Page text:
This past week, North Korean official Kim Yong-chol abruptly cancelled a planned meeting with U.S. Secretary of State Mike Pompeo for this Thursday. As both countries seek to reconcile their differences and pursue détente, the latest developments in the bilateral relationship pose deep challenges for maintaining peace and stability on the Korean Peninsula. Despite efforts in reducing tensions between the two countries, recent developments have impeded this progress. Pyongyang has recently threatened to restart its nuclear program this past weekend and has criticized continuing U.S. sanctions against the country, while the United States continues to participate in joint military exercises with South Korea.
In response to this cancelling and expected postponement of the meeting, President Donald Trump said at a press conference, “We are going to make it…another day. But we’re very happy with how it’s going with North Korea. We think it’s going fine. We’re in no rush.” U.S. State Department spokeswoman Heather Nauert has said in a statement that Secretary Pompeo’s meeting with Kim Jong-un “will now take place at a later date,” they will reconvene “when their respective schedules permit,” and “ongoing conversations continue to take place.” An official from the South Korean Foreign Ministry has cautioned against reading too much in the postponement of the meeting: “[The postponement] should be seen as part of the process of achieving complete denuclearization and establishing a peace regime. We [South Korea] will continue to play our role to continue the momentum of dialogue.”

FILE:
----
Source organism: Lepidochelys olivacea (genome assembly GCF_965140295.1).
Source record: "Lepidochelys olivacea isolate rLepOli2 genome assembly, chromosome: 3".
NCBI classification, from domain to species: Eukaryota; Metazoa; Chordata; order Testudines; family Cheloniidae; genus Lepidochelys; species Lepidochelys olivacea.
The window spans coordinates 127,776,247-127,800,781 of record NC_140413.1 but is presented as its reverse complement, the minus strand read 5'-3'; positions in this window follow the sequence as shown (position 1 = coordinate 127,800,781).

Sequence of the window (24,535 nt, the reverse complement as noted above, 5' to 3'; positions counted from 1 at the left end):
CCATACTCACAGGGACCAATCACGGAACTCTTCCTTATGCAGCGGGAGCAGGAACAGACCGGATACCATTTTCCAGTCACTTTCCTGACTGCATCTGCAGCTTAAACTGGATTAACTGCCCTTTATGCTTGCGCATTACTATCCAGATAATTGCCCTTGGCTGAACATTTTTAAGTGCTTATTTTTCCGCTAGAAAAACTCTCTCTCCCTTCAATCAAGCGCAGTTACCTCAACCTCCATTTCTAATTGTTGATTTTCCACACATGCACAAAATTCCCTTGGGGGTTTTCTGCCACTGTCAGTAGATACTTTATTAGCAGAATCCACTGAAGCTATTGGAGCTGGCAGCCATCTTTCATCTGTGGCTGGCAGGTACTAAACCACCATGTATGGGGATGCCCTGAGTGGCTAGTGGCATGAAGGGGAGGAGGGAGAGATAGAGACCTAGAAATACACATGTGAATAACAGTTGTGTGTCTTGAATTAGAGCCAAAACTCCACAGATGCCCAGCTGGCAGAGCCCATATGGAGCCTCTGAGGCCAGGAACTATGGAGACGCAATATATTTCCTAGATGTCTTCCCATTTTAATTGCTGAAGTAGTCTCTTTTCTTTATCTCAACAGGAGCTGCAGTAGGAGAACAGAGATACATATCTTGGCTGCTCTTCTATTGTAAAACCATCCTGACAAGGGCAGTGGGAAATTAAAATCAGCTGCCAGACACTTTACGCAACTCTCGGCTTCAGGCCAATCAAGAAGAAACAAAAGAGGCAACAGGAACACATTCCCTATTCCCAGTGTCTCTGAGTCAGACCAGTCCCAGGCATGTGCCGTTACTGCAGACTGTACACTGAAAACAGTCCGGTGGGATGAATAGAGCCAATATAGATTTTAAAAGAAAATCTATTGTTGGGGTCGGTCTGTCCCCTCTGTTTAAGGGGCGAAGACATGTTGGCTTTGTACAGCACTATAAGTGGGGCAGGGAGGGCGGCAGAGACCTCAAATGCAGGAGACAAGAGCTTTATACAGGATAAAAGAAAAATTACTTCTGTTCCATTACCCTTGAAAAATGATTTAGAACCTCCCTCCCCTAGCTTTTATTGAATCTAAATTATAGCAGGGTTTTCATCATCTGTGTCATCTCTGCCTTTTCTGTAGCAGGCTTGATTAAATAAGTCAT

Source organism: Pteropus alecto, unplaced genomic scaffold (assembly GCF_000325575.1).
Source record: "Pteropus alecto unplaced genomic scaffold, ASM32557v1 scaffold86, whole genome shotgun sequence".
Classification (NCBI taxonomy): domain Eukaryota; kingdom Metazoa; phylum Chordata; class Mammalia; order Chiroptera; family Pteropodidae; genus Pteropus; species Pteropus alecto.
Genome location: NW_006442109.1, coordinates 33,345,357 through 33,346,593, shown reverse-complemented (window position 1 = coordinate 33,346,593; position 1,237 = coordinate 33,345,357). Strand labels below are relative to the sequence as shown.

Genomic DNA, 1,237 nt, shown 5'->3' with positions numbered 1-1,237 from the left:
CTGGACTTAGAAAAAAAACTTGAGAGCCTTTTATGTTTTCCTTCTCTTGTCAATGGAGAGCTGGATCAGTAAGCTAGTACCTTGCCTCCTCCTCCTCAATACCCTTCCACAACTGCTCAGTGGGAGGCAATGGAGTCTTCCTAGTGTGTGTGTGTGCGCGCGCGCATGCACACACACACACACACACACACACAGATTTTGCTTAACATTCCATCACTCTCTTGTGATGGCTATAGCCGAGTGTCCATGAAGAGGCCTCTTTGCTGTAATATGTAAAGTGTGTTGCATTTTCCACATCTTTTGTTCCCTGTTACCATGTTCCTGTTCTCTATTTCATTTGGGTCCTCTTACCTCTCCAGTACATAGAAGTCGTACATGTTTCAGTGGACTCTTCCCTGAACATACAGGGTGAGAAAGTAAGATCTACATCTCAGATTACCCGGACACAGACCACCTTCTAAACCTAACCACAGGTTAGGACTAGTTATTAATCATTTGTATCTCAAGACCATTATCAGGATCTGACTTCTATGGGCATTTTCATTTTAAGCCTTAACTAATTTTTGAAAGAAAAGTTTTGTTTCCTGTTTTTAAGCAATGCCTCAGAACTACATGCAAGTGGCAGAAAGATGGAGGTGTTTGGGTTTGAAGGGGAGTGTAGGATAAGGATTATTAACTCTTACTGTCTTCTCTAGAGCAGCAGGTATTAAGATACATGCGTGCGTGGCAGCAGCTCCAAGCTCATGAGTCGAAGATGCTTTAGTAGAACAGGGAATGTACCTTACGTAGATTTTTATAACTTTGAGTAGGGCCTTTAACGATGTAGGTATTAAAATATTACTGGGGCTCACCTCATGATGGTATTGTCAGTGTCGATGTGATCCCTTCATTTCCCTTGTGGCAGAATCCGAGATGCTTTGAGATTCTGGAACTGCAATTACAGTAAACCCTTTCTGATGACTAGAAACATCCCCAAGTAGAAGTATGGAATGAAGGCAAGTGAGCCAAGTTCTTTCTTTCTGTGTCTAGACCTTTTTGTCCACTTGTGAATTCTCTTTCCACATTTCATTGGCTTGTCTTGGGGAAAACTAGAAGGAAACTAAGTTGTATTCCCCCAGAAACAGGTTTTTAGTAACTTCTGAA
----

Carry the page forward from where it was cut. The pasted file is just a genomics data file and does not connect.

Analysts of the issue generally appear unsurprised by the announcement from North Korea. Terence Roehrig, professor of national security at the U.S. Naval War College, has told United Press International that it is not a surprise that there has been little progress on denuclearization. He has said, “I remain skeptical North Korea is going to be willing to give up its nuclear weapons.” Bruce Bennett, a senior defense researcher at the RAND Corporation, told UPI that the North Korean leader seems to be doing whatever he pleases while continuing to engage with the United States and South Korea. According to Woo Jung-yeop, a research fellow at the Sejong Institute, the postponing of the meeting signals that North Korea is not willing to meet the U.S.’ expectations.
While the rhetoric exchanged between the United States and North Korea is nothing like the sort of “fire and fury” of a year ago, there is a deep risk that both leaders could return to the bellicosity that threatened a nuclear escalation. A major obstacle to continuing progress in talks between Pyongyang and Washington has been growing tensions between the United States and China. With China as North Korea’s closest ally, China plays an important role in guiding North Korean foreign policy. However, as tensions increase between Beijing and Washington over trade and military dispositions, vis-à-vis the South China Sea and Taiwan, China’s continued support for U.S. diplomacy with North Korea will remain limited. President Trump himself has argued that the lack of progress in talks has been due to China’s “considerable aid” to North Korea and the United States’ position that China has been bypassing sanctions on North Korea.